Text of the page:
While there is no magic formula for finding the right venue for a manuscript, there are general issues applicable to everyone. Here are some things to consider when selecting a journal:

Specificity: Of course not everything can get into Science or Nature, but neither should they. Every field has an array of journals with varying specificity, and you should target a journal that fits the broad implications of your conclusions. The manuscript may best suit an ecosystem-specific journal, or a technique-specific journal. It is only when a result has larger implications beyond the confines of the study does it merit publication in broader-themed journals.

Target audience: This can be difficult when work straddles basic and applied fields, as with environmental science and ecology. Scientists in one area may not read, or even be aware, of journals intended for another area, even when topics overlap. In this case, it might be a good idea to try and publish in a variety of journals that span different target audiences. If your study has produced multiple manuscripts, spread them around. Cross-referencing journals intended for different target audiences will introduce those audiences to your work in otherwise less-read journals.

Referees: Suggesting appropriate referees is vital. Here, match your referees to the target audience of the journal. Don’t suggest referees that do not tend to publish in the journal, or similar journals, to which you are submitting. If you get a comments in the reviews like “Analysis/Interpretation – This seems ok, but I am not a modeler or a physical limnologist.”, you suggested inappropriate referees.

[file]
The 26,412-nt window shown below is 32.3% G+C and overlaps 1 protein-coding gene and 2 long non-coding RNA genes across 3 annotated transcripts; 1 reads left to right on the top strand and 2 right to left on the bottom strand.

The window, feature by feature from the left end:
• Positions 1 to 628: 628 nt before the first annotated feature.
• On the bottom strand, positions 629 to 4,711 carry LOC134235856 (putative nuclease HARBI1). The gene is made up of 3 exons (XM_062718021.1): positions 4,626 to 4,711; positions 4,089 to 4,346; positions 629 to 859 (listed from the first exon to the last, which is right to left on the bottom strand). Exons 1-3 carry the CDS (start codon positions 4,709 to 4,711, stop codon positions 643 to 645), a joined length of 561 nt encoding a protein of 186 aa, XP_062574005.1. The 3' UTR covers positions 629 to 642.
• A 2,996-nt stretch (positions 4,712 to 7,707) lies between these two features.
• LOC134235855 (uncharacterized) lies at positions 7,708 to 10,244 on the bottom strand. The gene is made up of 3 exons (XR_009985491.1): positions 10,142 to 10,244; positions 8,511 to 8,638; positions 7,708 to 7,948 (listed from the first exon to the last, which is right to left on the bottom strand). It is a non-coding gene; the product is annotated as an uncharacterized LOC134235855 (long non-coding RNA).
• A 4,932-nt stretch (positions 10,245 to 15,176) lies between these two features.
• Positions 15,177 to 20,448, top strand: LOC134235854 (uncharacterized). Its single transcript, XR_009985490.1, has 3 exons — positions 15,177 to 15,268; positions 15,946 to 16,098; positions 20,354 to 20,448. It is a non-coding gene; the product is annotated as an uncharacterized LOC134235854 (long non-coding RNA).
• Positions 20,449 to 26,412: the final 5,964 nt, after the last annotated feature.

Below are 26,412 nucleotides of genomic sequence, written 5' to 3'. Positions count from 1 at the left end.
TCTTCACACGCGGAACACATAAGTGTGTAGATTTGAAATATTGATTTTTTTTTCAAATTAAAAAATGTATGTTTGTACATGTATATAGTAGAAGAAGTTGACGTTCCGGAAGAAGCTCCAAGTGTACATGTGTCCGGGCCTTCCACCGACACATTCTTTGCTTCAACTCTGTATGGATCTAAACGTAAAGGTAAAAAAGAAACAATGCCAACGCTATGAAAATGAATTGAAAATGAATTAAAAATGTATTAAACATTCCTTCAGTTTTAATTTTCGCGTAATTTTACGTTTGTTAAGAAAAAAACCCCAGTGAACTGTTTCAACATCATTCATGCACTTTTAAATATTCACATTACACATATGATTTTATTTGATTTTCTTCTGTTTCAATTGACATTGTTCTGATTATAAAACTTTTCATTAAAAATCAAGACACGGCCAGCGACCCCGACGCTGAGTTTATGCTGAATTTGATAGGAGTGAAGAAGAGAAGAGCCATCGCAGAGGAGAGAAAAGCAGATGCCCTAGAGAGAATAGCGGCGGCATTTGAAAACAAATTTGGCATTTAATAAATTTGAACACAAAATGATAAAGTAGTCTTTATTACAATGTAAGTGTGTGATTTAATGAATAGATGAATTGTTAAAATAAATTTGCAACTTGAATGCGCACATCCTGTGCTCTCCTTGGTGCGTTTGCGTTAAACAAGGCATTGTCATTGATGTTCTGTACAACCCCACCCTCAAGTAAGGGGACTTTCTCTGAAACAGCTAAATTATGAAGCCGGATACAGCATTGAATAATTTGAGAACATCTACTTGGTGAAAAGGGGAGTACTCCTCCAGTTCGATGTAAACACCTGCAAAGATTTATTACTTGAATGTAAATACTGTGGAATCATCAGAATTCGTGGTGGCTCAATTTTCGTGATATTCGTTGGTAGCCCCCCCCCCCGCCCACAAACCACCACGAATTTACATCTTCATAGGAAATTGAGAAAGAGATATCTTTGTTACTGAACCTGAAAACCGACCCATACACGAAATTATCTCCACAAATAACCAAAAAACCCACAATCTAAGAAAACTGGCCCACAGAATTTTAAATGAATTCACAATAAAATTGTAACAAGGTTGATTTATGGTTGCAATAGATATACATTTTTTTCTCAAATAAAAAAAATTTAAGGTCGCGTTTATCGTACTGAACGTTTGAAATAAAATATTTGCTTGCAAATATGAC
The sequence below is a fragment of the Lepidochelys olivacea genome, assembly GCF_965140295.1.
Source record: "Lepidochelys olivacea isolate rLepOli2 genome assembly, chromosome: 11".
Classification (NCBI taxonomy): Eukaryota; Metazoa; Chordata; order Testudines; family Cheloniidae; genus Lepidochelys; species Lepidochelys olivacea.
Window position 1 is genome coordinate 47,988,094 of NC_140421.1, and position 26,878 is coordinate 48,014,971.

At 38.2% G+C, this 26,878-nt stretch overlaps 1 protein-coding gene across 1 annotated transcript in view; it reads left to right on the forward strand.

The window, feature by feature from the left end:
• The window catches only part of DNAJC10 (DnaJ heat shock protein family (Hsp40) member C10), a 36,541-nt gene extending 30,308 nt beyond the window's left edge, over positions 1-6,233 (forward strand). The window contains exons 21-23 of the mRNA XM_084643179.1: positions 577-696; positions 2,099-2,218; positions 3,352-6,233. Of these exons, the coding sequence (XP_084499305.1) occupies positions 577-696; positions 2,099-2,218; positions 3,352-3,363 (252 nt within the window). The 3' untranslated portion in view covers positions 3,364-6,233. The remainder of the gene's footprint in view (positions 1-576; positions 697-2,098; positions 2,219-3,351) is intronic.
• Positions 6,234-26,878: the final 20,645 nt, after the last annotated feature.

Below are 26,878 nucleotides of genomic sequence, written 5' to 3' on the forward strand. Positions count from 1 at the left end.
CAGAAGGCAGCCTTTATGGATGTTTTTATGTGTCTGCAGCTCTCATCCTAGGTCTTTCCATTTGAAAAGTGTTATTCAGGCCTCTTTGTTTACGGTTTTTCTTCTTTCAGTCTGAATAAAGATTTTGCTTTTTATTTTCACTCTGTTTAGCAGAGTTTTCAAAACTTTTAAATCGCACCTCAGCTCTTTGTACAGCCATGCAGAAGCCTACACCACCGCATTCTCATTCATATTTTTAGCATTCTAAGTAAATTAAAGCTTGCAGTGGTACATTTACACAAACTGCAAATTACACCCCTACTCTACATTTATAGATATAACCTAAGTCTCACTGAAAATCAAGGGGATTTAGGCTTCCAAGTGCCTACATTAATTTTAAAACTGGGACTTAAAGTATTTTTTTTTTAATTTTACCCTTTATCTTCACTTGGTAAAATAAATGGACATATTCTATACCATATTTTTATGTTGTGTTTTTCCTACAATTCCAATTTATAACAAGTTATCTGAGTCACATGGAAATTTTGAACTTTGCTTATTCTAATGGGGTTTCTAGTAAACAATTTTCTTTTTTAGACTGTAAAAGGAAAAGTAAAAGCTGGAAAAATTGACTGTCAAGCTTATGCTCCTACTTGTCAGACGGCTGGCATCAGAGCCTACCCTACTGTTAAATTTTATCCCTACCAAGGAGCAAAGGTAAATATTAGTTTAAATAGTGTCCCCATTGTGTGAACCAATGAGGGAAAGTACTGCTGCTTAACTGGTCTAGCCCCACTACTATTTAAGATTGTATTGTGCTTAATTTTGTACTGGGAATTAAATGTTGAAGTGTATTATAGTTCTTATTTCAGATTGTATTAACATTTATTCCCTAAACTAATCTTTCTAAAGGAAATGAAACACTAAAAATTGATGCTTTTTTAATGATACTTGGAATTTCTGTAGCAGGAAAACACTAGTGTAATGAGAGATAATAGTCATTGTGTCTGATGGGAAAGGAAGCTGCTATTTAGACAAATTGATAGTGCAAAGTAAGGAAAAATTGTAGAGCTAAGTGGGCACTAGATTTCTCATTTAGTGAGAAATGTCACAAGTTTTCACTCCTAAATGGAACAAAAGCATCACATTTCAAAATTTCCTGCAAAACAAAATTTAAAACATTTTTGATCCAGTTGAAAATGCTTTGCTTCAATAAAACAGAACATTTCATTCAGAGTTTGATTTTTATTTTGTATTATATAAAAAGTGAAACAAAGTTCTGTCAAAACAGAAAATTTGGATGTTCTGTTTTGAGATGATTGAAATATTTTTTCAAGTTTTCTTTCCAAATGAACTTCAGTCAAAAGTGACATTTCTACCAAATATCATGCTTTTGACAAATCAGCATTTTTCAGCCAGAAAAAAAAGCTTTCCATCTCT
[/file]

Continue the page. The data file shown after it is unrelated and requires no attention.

Reputation: Unfortunately the publication record of some journals doesn’t quite match their stated missions or scopes. So although your manuscript might match the journal “on paper”, ask around. You might find that your colleagues have experience with that journal, and know what they tend to publish and reject.

As an author, you have to trade-off shooting for the best journal possible, perhaps with a high impact factor, and the risk of a delay from being rejected and having to submit to another journal. Shooting for the stars is great, and I encourage everyone to at least try for a Science publication at least once in their careers. And take heart -nobody always hits the right journal, the first time, every time.

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